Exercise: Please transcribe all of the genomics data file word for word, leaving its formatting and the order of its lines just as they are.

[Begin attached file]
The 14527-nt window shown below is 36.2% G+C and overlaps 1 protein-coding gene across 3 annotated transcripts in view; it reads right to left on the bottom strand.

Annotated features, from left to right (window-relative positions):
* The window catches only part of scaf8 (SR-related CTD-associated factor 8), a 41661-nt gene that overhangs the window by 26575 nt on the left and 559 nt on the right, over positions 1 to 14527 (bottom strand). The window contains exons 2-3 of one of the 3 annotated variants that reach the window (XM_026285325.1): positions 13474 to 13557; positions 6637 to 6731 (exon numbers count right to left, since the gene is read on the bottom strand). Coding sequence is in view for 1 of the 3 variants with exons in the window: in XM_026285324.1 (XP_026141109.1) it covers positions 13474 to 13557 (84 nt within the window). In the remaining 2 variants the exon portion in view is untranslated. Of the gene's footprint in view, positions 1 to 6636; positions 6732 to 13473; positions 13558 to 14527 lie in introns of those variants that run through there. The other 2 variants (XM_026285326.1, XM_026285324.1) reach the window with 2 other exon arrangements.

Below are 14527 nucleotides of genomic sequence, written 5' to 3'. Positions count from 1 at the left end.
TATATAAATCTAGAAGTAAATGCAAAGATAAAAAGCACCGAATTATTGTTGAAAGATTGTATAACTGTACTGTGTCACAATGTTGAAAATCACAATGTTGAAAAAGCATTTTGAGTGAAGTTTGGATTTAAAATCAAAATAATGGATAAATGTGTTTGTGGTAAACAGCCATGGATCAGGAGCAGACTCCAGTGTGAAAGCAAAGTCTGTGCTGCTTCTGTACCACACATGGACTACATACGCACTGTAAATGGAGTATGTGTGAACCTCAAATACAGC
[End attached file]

The 14527-nt window shown below is 36.2% G+C and overlaps 1 protein-coding gene across 3 annotated transcripts in view; it reads right to left on the bottom strand.

Annotated features, from left to right (window-relative positions):
* The window catches only part of scaf8 (SR-related CTD-associated factor 8), a 41661-nt gene that overhangs the window by 26575 nt on the left and 559 nt on the right, over positions 1 to 14527 (bottom strand). The window contains exons 2-3 of one of the 3 annotated variants that reach the window (XM_026285325.1): positions 13474 to 13557; positions 6637 to 6731 (exon numbers count right to left, since the gene is read on the bottom strand). Coding sequence is in view for 1 of the 3 variants with exons in the window: in XM_026285324.1 (XP_026141109.1) it covers positions 13474 to 13557 (84 nt within the window). In the remaining 2 variants the exon portion in view is untranslated. Of the gene's footprint in view, positions 1 to 6636; positions 6732 to 13473; positions 13558 to 14527 lie in introns of those variants that run through there. The other 2 variants (XM_026285326.1, XM_026285324.1) reach the window with 2 other exon arrangements.

Below are 14527 nucleotides of genomic sequence, written 5' to 3'. Positions count from 1 at the left end.
TATATAAATCTAGAAGTAAATGCAAAGATAAAAAGCACCGAATTATTGTTGAAAGATTGTATAACTGTACTGTGTCACAATGTTGAAAATCACAATGTTGAAAAAGCATTTTGAGTGAAGTTTGGATTTAAAATCAAAATAATGGATAAATGTGTTTGTGGTAAACAGCCATGGATCAGGAGCAGACTCCAGTGTGAAAGCAAAGTCTGTGCTGCTTCTGTACCACACATGGACTACATACGCACTGTAAATGGAGTATGTGTGAACCTCAAATACAGC